A series of reports on four children living in poverty written by former Straits Times journalist Braema Mathi was the inspiration behind The Straits Times School Pocket Money Fund in 2000.
The Comeback Kids - so called because of their tenacity in wanting to get good grades despite their challenging circumstances - prompted an outpouring of concern and public donations.
This led Ms Mathi to moot the idea of the fund to provide pocket money for children of low-income families. She said: "I felt that we had to do more beyond helping these four children. We could not put out story after story; we had to put in place an approach to collect money and help other students."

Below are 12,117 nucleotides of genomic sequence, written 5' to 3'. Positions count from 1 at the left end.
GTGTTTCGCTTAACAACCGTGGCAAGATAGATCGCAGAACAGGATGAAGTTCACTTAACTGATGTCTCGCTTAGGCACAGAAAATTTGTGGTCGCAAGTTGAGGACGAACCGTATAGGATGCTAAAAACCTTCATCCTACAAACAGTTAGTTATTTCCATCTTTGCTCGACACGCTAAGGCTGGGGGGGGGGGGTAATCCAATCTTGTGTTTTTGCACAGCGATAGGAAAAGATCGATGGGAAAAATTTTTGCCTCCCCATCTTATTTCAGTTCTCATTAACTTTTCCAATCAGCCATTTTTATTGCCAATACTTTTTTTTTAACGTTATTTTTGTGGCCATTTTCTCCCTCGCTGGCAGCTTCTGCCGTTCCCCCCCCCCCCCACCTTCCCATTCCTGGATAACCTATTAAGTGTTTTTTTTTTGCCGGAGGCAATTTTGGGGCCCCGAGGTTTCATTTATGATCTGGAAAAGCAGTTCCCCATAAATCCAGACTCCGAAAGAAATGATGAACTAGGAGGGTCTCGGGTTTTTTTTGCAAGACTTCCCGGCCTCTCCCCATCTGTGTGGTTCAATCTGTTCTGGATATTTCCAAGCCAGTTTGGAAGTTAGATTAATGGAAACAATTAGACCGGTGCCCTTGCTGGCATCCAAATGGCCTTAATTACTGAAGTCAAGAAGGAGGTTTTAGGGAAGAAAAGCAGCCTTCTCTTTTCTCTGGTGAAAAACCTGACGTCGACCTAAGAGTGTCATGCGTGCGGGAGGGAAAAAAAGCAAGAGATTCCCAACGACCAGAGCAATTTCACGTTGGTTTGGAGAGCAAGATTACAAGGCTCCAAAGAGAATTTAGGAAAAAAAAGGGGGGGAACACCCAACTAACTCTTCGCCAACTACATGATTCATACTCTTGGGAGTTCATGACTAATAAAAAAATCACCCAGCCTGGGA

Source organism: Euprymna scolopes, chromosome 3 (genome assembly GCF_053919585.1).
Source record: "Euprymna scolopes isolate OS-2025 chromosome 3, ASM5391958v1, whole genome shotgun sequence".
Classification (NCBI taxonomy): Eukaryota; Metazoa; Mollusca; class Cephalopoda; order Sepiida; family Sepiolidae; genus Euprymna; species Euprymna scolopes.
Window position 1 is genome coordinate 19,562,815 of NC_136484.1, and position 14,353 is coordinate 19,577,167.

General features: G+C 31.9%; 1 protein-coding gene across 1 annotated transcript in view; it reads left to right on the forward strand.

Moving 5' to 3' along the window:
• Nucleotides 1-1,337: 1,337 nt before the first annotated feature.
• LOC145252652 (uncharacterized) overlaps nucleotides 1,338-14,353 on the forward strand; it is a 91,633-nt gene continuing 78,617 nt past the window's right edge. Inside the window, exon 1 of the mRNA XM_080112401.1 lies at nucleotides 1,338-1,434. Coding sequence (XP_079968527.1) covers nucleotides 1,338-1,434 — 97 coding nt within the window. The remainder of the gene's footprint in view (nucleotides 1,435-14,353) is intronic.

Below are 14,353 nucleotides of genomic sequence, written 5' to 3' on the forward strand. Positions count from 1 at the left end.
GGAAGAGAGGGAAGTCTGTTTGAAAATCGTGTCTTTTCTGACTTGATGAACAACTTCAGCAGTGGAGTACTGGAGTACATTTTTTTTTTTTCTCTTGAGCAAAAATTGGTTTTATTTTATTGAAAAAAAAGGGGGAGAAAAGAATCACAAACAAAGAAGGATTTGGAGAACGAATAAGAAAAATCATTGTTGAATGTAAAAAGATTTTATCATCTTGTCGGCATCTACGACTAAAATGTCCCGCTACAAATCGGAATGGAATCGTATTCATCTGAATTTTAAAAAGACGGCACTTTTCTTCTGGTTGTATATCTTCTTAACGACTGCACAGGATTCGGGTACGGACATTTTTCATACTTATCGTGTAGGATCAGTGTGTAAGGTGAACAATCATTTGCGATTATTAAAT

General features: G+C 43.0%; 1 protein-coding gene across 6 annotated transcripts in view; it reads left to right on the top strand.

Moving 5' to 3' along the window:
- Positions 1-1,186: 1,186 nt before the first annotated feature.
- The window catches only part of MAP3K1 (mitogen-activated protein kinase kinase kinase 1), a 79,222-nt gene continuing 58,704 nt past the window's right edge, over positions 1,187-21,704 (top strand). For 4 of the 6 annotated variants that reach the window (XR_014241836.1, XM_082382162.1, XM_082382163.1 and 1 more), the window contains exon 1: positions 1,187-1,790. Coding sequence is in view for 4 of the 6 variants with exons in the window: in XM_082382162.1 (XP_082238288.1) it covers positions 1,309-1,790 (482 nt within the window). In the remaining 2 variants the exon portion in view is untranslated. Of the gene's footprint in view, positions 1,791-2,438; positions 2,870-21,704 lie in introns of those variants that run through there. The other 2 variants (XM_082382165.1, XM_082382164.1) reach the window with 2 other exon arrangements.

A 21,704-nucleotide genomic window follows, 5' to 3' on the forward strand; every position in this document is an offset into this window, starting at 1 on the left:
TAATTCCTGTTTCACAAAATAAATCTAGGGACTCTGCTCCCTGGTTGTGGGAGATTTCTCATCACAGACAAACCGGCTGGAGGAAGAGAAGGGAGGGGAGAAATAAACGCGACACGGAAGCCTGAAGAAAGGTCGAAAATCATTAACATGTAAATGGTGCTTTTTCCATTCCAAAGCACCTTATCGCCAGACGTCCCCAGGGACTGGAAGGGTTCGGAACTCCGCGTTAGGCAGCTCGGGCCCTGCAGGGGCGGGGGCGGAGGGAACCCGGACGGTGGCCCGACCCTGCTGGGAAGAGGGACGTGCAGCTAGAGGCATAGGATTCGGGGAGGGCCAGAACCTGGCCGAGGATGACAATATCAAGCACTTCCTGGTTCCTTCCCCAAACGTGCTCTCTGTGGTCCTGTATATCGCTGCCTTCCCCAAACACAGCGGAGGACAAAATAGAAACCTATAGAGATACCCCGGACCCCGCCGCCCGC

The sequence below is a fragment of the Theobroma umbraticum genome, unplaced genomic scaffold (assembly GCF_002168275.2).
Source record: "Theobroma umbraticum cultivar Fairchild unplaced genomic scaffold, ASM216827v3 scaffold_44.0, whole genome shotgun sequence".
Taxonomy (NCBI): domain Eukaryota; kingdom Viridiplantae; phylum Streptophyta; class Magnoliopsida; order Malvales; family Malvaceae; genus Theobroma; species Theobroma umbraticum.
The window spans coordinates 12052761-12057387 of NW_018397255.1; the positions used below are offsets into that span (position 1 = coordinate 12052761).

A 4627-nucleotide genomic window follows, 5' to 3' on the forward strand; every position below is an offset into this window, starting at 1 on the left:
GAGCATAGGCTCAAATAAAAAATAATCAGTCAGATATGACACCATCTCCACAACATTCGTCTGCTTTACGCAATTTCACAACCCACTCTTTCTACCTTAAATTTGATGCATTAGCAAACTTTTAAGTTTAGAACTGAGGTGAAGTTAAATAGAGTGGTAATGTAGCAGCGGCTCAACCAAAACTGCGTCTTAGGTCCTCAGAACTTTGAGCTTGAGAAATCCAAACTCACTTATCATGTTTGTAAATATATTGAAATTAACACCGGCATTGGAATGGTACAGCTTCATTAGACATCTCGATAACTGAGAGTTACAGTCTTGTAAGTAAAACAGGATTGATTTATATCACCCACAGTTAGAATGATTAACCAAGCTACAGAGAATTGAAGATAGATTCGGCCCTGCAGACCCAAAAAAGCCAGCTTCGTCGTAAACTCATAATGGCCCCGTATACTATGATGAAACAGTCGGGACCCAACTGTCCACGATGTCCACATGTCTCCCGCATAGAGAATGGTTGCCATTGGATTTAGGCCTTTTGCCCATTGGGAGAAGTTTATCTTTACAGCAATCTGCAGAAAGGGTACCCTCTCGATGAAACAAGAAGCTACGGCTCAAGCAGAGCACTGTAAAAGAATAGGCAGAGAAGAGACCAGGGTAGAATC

Now a visiting senior research fellow at the Penang Institute in Malaysia, Ms Mathi recalls the early objective of having a system in place that would make the fund sustainable in the long run.
On Oct 20, 2010, the fund was established as a trust with a board of trustees. It was granted charity status on Nov 14, 2011, with Institution of a Public Character status from Jan 1, 2012.
In 2013, the fund extended its financial assistance to post-secondary students studying in junior colleges, polytechnics or the Institute of Technical Education, who each receive $120 a month.
Noting the growth of the fund through the years, Ms Mathi said: "It is with utmost thankfulness that I appreciate what the fund has done when it became embedded in ST's community effort."